‘Count Me In, In Any Change You Make’
DJP Fellow Melvina Voua Advocates For the Full Inclusion of Solomon Islanders with Disabilities in Government Responses to Climate Change
July 1, 2023
APIA, Samoa – DJP Fellow Melvina Voua, from the Solomon Islands, works for People with Disability Solomon Island (PWDSI) as a climate change officer. She is advocating for the full inclusion of persons with disabilities in all aspects of climate change adaptation and mitigation.
Question: Can you share your experience of your journey of being a climate change advocate for persons with disabilities?
Answer: I started working with PDF [Pacific Disability Forum] in 2020 as a part-time climate change officer. I was the focal point person for the Solomon Islands in the climate change research conducted for the three countries of Solomon Islands, Kiribati and Tuvalu to coordinate the research on the impact of climate change on people living with disability in the Solomon Islands.
Question: What are the challenges that you faced in implementing this work?
Answer: The big challenge is the COVID, in 2019, 2020 and 2021 while we were doing the research. So all of the learnings and findings we had to do activities online with the PDF, such as when we trained our response team and training team to collect information from other persons with disabilities and their stories, so it’s kind of challenging to get stories like how were they impacted by climate change, how do they prepare for the disaster.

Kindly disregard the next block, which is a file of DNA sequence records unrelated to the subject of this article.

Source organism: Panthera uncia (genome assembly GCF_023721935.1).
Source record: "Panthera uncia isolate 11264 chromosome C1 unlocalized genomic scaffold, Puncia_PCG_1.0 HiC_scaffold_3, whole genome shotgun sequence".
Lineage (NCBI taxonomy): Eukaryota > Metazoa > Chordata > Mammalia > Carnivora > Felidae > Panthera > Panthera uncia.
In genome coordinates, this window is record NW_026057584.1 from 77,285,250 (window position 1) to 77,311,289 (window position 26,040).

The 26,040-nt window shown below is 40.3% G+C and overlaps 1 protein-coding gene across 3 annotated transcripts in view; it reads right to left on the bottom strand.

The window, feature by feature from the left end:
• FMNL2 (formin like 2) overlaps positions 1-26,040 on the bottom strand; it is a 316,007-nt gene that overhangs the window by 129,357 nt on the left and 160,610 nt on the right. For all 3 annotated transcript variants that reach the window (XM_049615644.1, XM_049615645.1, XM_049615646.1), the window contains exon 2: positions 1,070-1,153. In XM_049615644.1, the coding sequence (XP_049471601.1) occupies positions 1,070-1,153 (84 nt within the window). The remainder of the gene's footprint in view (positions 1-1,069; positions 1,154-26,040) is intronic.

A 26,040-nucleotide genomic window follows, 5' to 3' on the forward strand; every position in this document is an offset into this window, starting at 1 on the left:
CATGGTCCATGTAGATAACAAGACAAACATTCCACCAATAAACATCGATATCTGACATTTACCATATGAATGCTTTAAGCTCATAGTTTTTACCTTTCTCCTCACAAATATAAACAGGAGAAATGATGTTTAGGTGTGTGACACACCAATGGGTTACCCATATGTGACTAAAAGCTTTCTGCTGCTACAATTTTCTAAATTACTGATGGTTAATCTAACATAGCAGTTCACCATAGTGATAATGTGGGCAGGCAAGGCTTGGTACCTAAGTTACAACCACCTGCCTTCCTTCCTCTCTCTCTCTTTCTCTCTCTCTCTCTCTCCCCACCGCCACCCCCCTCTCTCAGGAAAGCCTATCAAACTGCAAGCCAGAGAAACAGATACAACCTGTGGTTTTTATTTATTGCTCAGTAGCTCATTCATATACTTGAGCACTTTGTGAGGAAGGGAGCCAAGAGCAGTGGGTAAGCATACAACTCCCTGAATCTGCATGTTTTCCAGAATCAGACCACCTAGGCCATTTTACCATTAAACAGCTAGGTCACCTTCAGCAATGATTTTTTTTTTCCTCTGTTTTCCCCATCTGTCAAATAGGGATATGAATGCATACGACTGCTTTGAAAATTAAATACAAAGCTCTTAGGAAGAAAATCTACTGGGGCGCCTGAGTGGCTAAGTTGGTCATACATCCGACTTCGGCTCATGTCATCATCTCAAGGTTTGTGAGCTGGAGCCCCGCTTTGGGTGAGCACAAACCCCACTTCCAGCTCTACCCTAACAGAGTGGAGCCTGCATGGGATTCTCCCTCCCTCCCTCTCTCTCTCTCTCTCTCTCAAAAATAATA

Question: What is the challenge you face in working with key stakeholders?
Answer: It’s a big challenge. Also, it’s a bit difficult to approach them, so when we try to engage them or approach them for our consultation, they all, like, have other commitments. So we can’t really get what information we want from them. So yeah, that’s the big challenge for me.
Question: What is your message to the government?
Answer: It is very important for the inclusion of persons with disability in all the plans or starting from a grassroots level up to the national level. All the adaptation and mitigation plans must be inclusive and not excluding people with disability, like when designing evacuation centers or developing policies for climate change or disasters. It should make sure that disability must be included in the planning because when the crisis or the disaster happen, we always find it difficult to evacuate or access or even get prepared or respond. So that’s why it’s very important to include the needs of persons with disability in preparedness activities or programs.
DJP Fellow Sa Utailesolo has been working at the National Advocacy Organisation of Persons with Disabilities, Nuanua O Le Alofa (NOLA), in Samoa as a finance and administration coordinator for nearly 15 years. In the past, he has also worked as a Braille translator. @2023 NOLA. All rights reserved.
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DJP Fellow Melvina Voua is advocating for the full inclusion of Solomon Islanders with disabilities in all aspects of climate change adaptation and mitigation. “When the crisis or the disaster happen, we always find it difficult to evacuate or access or even get prepared or respond,” she says. “All … plans must be inclusive and not excluding people with disability, like when designing evacuation centers or developing policies for climate change or disasters.”
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Faaolo Utumapu-Utailesolo is a program officer for the Pacific Island Countries with the Disability Rights Fund. She is a longtime disability rights activist in Samoa. “As an advocate, you get knocked down by things,” she says, “and you keep going because you know that there are other people with disabilities who need a lot of support and who will need you to be paving the way.”